Manufactured Landscapes is a documentary and a portrait of the celebrated Canadian photographer Edward Burtynsky.
Traveling to China and Bangladesh, Burtynsky and photographed the effects of massive industrialization. The movie feels like you are watching still pictures strung together, and that’s actually what the frame story of the entire documentary is. The artist lectures at the opening of one of his shows, and we see some of his photographs broken up by movie clips and narration, mostly in Chinese by the interviewees with English subtitles.
The massive effects of human industrial development on nature and the land comes through with overwhelming force. We watch new widgets being built-in massive factories, we see how the widgets are packaged and shipped overseas. We see giant ships being built. And then we see those same giant ships being torn apart by barefoot children on the polluted beaches of Bangladesh 40 years later.
The effects of globalization are just beginning to dawn on us. Yet, there are people in this country that will state that climate change isn’t real, that it’s getting warmer as a natural cycle of the earth, and it will get cooler again when the earth decides to do so.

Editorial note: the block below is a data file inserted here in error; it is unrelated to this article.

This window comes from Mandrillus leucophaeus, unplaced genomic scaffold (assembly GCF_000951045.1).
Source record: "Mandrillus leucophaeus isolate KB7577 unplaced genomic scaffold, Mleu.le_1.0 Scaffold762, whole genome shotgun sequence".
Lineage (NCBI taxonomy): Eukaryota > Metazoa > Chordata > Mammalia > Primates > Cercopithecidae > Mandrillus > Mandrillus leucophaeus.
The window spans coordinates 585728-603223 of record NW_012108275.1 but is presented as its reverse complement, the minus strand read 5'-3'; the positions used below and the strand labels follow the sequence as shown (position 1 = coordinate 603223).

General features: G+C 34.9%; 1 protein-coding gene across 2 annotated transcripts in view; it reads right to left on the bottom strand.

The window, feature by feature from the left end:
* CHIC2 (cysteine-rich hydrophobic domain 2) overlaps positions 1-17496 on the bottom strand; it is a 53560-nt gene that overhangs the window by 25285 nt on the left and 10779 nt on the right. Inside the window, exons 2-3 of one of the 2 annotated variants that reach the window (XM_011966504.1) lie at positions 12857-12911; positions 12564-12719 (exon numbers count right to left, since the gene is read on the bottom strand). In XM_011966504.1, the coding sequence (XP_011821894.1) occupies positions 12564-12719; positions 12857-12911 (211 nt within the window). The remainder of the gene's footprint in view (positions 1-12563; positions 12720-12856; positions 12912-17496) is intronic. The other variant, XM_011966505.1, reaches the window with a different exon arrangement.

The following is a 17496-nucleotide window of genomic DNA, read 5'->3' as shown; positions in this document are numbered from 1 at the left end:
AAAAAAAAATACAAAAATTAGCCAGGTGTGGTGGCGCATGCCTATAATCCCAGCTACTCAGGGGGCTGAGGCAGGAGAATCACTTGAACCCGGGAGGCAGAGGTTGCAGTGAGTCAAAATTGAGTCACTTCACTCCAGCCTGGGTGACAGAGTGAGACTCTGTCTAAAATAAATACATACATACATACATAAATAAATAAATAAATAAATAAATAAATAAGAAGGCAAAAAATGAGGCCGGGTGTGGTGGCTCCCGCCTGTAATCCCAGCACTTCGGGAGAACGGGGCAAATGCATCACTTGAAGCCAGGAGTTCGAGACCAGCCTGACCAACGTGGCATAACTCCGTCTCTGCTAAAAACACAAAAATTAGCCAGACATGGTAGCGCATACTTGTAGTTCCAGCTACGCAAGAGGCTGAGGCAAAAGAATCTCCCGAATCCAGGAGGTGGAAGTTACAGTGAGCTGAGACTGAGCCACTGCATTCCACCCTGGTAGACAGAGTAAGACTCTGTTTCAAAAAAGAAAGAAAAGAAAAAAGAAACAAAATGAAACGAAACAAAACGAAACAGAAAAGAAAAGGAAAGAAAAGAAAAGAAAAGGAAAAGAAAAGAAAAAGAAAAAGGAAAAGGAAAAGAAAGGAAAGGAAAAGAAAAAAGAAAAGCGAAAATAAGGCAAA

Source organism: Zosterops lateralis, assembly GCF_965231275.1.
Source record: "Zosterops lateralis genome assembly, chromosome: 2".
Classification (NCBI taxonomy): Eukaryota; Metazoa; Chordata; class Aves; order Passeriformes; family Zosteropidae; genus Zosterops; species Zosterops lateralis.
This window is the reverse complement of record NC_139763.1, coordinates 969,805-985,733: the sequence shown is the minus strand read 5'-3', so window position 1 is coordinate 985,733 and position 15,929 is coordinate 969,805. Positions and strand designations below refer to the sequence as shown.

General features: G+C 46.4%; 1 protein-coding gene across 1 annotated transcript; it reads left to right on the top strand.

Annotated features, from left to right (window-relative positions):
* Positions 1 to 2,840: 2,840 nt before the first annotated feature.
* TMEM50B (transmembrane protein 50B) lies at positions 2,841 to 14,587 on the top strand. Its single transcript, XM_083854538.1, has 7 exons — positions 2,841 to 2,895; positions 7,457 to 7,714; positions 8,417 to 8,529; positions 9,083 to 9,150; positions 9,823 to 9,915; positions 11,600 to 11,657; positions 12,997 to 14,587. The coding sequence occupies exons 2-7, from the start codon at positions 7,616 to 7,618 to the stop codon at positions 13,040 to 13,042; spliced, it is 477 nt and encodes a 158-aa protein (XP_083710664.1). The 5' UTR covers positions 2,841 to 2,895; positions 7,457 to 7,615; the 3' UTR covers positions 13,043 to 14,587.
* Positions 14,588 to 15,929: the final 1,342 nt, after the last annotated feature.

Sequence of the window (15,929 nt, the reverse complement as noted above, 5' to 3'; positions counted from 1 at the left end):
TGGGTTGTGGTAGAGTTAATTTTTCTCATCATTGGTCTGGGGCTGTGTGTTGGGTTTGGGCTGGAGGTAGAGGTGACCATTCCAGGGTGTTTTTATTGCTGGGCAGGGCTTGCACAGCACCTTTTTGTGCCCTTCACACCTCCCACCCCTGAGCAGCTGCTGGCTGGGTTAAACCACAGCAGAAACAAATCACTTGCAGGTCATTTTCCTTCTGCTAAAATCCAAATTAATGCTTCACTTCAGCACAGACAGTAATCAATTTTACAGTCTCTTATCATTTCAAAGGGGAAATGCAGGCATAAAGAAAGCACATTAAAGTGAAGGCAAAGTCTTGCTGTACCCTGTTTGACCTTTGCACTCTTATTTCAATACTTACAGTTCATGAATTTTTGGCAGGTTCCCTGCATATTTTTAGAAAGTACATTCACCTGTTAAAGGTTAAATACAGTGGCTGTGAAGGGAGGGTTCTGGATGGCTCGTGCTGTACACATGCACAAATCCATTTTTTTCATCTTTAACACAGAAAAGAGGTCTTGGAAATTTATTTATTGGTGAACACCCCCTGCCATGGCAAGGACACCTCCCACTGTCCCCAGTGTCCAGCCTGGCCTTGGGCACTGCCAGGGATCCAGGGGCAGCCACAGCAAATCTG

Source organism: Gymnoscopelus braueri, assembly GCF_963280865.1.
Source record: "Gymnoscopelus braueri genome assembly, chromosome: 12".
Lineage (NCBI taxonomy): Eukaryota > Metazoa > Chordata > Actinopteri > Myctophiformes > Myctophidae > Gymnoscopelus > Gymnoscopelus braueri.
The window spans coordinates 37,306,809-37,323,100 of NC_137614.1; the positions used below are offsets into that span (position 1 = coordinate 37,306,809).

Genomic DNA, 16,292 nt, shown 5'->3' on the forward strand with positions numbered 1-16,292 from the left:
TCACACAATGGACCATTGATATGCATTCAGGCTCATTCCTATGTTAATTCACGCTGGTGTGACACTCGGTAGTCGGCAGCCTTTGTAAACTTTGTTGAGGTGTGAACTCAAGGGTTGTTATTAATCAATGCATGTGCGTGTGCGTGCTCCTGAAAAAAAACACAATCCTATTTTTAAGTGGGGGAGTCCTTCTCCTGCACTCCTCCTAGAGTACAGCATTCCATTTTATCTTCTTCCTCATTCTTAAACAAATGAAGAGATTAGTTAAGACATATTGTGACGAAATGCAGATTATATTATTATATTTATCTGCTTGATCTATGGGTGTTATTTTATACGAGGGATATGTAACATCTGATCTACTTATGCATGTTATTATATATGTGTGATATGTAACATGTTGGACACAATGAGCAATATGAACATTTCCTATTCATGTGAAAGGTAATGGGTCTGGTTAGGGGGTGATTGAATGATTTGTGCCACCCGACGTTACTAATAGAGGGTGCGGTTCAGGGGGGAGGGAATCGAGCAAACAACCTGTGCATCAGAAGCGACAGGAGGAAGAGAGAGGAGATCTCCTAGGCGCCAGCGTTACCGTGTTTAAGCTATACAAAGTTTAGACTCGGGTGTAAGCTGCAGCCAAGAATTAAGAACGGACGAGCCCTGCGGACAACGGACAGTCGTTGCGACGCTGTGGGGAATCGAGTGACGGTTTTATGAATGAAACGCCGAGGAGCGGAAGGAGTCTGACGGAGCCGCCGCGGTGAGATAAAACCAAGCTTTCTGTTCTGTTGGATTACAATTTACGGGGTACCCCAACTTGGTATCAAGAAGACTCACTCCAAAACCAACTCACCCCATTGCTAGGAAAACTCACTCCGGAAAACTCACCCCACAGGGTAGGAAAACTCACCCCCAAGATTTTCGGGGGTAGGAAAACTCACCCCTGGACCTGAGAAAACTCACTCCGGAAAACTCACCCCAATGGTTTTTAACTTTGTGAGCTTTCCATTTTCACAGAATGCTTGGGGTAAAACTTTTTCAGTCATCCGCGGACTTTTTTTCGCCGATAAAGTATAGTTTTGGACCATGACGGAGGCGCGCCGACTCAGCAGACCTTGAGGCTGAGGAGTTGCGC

I have looked out of the window of airliners from 37,000 feet down onto the Eastern Seaboard, or Southern California, by day or by night, and the effect of humans on the planet on a massive scale are hugely apparent. The whole horizon is lit up at night with artificial light. By day, the scars upon the land run deep and jagged. There is no denying that man is modifying the surface of the earth. Looking down onto the brown soot of the Los Angeles basin from the pristine mountains of San Bernardino and not being able to see to the ground, it is difficult to assume that we’re not messing with the earth’s climate and air in the same massive proportions.
Scars upon the climate must be everywhere, they are just not as evident to see and touch, and in a way they are more dangerous. While the scars of Southern California stay right here and don’t wander off to mess up Yellowstone park, the poisons of China’s rivers and the pest of China’s air flows right over to our country. It just takes a few weeks or months until it gets here. And our air pollution floats to Europe, and then on to China.
Claiming that man isn’t affecting the climate, the air, the rivers and the oceans would be like claiming man isn’t modifying the landscape.
Manufactured Landscapes tells this story well.